A tea tag is just opened: “Only those who dare to fail greatly can ever achieve greatly” (Robert Kennedy). A tear streams down, as the universe causes everything to happen at a precise moment in time. What is the significance of a delayed finishing time if the race was never run? What is the accomplishment if it never occurred? Finishing – is not a failure. Ever. Achieving – is priceless. Always. Sometimes perception gets in the way. Sometimes expectations get in the way. Set these aside and breathe in the experience of crossing that line. Of being out there longer, enduring more, facing the inevitability of running in solidarity. Of crawling, shuffling the last 7 miles. Of reconfiguring the definition of a “runner’s wall” until it has been demolished completely. And most importantly, of finishing with a deep surge of inspiration and acknowledgement.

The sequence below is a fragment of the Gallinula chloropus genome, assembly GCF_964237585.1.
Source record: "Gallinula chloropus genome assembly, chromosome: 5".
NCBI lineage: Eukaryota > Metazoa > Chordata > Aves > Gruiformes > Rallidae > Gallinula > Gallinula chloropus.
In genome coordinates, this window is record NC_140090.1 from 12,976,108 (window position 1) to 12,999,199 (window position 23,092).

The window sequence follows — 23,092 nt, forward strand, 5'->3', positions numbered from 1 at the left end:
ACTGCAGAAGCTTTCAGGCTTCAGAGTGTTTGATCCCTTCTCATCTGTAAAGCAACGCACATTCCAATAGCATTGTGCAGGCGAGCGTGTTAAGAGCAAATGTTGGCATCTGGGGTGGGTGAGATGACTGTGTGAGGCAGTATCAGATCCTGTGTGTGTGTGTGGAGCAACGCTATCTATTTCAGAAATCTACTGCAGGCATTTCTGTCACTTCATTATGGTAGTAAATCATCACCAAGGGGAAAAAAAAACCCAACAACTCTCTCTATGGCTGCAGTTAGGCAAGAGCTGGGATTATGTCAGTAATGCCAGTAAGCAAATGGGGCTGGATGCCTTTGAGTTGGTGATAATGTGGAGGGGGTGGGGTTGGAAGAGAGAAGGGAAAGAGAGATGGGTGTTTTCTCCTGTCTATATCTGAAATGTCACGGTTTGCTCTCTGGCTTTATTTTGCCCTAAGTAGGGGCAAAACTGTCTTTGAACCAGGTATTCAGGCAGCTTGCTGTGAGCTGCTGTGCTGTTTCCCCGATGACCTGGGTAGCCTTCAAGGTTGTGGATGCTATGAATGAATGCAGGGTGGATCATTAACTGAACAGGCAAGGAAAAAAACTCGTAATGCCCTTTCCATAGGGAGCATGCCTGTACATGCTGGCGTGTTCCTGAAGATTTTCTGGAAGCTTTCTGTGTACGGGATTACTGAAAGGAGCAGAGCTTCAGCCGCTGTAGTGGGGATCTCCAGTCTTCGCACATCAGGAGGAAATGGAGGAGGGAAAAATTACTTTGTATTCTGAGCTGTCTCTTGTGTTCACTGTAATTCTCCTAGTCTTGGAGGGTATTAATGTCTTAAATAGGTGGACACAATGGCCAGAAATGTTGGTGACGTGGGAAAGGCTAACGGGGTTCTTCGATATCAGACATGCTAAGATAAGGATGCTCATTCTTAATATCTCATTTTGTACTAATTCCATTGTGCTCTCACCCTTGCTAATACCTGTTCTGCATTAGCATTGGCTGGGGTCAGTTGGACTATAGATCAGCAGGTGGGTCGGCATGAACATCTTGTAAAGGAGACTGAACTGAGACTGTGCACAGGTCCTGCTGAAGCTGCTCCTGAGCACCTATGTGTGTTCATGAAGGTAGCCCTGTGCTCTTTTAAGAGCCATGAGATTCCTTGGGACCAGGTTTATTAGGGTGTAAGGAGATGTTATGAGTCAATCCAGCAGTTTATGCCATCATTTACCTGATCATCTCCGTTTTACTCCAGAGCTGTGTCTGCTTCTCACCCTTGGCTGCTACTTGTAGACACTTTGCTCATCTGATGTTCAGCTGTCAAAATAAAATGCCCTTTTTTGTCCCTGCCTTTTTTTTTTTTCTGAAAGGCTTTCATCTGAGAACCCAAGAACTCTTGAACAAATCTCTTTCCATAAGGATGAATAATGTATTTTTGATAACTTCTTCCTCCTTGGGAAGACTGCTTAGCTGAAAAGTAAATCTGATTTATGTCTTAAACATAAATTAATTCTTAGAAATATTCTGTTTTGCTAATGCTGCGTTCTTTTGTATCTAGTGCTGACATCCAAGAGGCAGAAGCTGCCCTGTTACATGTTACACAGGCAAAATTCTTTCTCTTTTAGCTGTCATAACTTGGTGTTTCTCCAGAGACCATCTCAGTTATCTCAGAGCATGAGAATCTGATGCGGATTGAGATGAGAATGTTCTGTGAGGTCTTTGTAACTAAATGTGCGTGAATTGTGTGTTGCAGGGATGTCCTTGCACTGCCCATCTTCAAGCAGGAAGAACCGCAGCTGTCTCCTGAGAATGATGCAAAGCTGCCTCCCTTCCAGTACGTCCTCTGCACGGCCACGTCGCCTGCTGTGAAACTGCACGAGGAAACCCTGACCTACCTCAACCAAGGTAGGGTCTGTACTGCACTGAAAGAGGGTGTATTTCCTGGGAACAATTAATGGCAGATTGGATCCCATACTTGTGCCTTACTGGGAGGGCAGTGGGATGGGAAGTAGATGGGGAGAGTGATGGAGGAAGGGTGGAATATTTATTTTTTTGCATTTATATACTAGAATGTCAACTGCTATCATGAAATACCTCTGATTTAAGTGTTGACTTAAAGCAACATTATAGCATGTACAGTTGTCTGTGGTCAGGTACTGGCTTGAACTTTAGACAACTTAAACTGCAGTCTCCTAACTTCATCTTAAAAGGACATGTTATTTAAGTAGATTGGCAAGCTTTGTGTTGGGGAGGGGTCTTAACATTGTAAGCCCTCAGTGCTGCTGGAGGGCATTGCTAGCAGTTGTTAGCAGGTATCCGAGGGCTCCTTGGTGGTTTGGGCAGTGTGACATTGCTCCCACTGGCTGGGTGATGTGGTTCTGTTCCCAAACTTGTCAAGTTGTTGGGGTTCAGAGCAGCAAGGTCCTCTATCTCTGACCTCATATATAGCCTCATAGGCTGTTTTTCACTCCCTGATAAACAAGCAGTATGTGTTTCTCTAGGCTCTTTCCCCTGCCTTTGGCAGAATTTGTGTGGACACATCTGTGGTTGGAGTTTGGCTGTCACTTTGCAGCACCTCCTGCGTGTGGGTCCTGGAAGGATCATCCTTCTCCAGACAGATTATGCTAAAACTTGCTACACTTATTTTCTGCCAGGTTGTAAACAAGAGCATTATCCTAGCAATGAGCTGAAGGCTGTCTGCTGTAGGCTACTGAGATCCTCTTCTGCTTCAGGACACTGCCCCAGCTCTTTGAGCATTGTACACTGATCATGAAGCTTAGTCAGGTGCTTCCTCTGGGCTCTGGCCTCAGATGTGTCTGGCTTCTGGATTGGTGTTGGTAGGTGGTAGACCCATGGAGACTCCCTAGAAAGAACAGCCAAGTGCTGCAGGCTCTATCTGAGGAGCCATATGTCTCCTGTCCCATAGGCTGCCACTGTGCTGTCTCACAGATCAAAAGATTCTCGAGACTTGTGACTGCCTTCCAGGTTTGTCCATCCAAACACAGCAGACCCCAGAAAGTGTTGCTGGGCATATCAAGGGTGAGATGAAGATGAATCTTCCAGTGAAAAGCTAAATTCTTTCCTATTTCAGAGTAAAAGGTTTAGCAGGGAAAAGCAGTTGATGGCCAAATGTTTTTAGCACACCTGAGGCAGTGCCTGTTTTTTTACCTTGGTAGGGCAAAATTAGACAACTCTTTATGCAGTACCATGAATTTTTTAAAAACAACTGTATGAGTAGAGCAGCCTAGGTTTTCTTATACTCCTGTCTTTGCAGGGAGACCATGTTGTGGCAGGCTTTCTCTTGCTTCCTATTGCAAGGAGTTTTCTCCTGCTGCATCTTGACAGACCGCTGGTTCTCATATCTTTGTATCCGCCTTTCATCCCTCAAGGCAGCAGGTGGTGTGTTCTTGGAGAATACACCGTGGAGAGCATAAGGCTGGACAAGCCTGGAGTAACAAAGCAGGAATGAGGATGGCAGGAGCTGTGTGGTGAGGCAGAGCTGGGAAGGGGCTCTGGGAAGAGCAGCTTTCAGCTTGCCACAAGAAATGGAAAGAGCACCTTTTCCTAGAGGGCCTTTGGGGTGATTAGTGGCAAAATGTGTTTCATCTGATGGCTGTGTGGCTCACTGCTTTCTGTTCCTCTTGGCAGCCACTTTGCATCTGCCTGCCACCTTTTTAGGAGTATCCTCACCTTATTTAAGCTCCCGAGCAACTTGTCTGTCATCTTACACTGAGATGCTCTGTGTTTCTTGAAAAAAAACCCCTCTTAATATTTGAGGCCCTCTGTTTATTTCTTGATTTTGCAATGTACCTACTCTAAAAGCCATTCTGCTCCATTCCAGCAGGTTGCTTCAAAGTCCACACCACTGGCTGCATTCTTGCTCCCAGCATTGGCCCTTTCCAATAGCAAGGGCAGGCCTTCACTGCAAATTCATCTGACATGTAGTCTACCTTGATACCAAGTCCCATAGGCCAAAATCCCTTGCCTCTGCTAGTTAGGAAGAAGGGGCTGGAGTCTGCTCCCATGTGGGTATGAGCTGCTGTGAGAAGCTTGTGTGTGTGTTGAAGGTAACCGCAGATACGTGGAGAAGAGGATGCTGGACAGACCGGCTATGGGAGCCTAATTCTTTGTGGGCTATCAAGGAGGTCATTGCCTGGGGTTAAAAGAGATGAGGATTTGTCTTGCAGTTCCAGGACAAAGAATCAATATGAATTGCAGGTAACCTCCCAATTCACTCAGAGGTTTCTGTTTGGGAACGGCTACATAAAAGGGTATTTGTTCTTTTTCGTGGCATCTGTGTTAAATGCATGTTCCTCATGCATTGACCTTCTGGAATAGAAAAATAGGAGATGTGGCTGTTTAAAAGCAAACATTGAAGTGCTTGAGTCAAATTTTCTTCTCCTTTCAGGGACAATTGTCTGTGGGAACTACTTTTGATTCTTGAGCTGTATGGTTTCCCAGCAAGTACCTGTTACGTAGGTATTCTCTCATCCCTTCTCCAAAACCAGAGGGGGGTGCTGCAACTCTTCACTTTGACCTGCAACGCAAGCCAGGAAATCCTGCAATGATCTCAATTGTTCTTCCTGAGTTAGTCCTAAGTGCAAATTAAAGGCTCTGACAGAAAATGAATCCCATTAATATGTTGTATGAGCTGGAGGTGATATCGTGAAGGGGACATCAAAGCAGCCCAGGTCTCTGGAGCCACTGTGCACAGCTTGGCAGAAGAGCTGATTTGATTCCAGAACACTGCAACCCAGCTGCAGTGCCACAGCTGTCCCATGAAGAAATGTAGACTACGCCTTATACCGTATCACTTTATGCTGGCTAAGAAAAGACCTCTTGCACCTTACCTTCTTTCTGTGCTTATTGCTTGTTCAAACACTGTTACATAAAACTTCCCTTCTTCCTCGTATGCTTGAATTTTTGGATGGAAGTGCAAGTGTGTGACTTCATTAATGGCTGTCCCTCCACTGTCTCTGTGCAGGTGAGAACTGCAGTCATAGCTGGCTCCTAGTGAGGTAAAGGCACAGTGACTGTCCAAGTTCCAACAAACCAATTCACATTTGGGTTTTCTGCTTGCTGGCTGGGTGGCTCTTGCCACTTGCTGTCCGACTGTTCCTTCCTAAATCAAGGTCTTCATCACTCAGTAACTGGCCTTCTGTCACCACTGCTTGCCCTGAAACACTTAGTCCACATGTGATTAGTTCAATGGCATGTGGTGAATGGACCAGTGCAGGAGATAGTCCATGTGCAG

Running is an internal accomplishment. An event, a race as challenging as an ultra is only comparable to itself and those who stand by your side. No one will know it even happened. Everything tucked away perfectly at home, except for a medal and bib stapled to the wall – with one blink – it’s over. Life continues. Work goes on. School continues in its usual fashion. Maybe a couple acknowledgements here and there – the proudest one being the acknowledgement to yourself and for yourself. Running is not broadcasted, it’s not accomplished in teams, nor can many people even dream of running a 5 or 10k. Running is an individual sport that only you can prove to yourself. Running is a sport you can only truly discuss while in the process of it. In the midst of conversations, minds come to life when they’re moving. When they’re on the trail they expand even more into empty space. Individually or with a partner-in-crime, problems have the capability of being solved, inspirations manifested, and the unknown becomes a reality. Just around the corner – you never know until you take one step outside, scuff the mud a little, and go for a run.
It’s mind over matter. When you have your mind, that is all that matters.
Durango Double 50K
October 12, 2013